If you thought Teddy was the Washington Nationals’ ultimate lovable loser, think again. The team’s own Mike Bacsik has been nominated for Sportsman of the Year by Sports Illustrated writer Lee Jenkins.
Bacsik, the journeyman lefthander with a 5.46 career ERA, was one of several improbable starters for the 2007 Nationals, whose already-thin rotation was decimated by injuries before last spring’s cherry blossoms had finished blooming. His 20 starts were largely unmemorable, except of course for August 7, when his named was penciled into the lineup and he promptly served up home run #756 to a certain slugger named Barry Bonds.
He was soon back in the minors, but thus did Michael Joseph Bacsik pitch himself into the history books alongside Al Downing, who for the past 32 years as profited from his fame as the man who gave up the previous record-breaking home run to Hank Aaron. Had Bacsik pitched a no-hitter that day, he could not have achieved such significant and sustained recognition.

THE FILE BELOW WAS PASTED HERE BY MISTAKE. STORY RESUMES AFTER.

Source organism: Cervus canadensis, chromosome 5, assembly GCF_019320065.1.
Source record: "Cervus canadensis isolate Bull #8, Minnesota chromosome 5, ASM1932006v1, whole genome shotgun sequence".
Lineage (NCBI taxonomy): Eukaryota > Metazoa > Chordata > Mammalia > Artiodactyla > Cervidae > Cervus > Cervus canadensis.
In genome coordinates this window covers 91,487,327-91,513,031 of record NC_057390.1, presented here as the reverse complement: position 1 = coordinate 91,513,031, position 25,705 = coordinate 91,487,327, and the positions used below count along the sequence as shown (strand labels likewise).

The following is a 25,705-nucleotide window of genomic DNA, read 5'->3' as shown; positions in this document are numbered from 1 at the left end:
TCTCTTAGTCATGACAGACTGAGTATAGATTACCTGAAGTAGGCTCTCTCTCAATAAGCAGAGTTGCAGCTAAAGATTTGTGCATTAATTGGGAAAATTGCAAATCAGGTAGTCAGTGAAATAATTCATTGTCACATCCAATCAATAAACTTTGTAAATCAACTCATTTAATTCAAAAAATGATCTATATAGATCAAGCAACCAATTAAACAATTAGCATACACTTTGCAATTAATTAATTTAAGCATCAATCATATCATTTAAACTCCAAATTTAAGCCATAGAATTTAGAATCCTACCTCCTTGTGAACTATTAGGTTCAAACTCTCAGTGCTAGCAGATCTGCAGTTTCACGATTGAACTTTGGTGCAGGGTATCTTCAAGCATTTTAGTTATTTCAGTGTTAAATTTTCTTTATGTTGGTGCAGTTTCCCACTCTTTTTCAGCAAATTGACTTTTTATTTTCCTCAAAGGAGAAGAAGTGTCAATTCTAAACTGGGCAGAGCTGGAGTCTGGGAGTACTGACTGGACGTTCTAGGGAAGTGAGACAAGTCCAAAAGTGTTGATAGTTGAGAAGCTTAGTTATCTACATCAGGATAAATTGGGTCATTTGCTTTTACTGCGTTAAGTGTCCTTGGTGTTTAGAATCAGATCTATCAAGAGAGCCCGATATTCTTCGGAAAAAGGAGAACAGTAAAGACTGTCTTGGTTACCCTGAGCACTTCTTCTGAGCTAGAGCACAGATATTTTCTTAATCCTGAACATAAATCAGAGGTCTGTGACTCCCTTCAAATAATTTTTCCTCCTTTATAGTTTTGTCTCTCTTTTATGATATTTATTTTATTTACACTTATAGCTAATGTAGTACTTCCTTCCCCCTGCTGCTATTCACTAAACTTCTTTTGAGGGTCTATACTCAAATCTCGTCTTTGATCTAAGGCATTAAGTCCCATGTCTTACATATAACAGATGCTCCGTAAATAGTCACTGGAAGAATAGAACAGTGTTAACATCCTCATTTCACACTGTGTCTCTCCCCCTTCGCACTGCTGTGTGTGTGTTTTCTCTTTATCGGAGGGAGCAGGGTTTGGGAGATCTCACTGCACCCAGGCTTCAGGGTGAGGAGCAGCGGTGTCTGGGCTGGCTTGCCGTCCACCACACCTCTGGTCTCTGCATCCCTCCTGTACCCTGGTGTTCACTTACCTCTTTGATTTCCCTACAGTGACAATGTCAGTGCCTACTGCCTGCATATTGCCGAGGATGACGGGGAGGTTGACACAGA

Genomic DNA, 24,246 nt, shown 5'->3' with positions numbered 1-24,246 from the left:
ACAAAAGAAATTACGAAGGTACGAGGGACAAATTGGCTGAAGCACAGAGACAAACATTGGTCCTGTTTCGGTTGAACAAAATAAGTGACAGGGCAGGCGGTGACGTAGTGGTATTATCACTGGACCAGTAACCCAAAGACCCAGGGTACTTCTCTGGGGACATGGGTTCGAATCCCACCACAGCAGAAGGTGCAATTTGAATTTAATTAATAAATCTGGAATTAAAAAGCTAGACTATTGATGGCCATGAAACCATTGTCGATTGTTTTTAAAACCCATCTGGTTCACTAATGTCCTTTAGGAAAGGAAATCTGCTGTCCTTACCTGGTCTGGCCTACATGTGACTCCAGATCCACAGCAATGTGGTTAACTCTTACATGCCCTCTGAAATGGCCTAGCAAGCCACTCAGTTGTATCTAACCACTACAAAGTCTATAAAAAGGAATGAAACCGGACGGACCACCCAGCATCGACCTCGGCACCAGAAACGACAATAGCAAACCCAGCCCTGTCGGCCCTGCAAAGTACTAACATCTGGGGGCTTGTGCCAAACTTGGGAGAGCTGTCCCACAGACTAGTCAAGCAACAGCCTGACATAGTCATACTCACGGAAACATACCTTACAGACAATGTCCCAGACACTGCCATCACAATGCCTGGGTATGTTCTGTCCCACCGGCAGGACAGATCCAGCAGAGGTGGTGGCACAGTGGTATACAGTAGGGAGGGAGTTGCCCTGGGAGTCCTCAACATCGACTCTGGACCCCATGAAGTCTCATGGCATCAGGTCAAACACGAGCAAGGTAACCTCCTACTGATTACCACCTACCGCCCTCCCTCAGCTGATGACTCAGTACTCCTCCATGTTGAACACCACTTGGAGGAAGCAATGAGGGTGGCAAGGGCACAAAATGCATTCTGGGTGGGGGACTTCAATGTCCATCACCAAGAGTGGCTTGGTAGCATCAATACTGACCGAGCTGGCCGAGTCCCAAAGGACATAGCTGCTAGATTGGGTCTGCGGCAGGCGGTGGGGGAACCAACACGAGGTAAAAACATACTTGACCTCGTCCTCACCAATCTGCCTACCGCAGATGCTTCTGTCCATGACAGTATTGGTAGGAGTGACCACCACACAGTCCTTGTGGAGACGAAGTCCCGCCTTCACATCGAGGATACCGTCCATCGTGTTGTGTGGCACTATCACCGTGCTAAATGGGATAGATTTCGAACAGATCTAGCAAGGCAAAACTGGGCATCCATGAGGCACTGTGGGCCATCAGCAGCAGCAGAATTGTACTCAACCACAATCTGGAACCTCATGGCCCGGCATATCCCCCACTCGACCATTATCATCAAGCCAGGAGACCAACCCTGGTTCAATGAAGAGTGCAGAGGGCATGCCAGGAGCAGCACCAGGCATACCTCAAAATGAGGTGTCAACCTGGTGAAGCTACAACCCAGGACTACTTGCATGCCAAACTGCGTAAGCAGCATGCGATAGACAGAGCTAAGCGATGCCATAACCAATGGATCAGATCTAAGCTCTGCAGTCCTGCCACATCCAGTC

For those who love to hate the new home run king, Jenkins argues that Bascik provided the perfect antidote to Bonds’ self-congratulating ego. As Bonds thumped his chest and pointed to the sky, Bacsik stood on the mound and laughed at himself. The self-deprication continued after the game. “I always dreamed about this as a kid,” Bacsik said. “But when I dreamed of it, I thought I would be the one hitting the home run.”
Jenkins says that the lovable, self-depricating loser Bacsik single-handedly made the moment tolerable. I don’t know if that makes him Sportsman of the Year, but given how long it’s going to be before any other Washington National stands a chance at that honor, I say “why not?”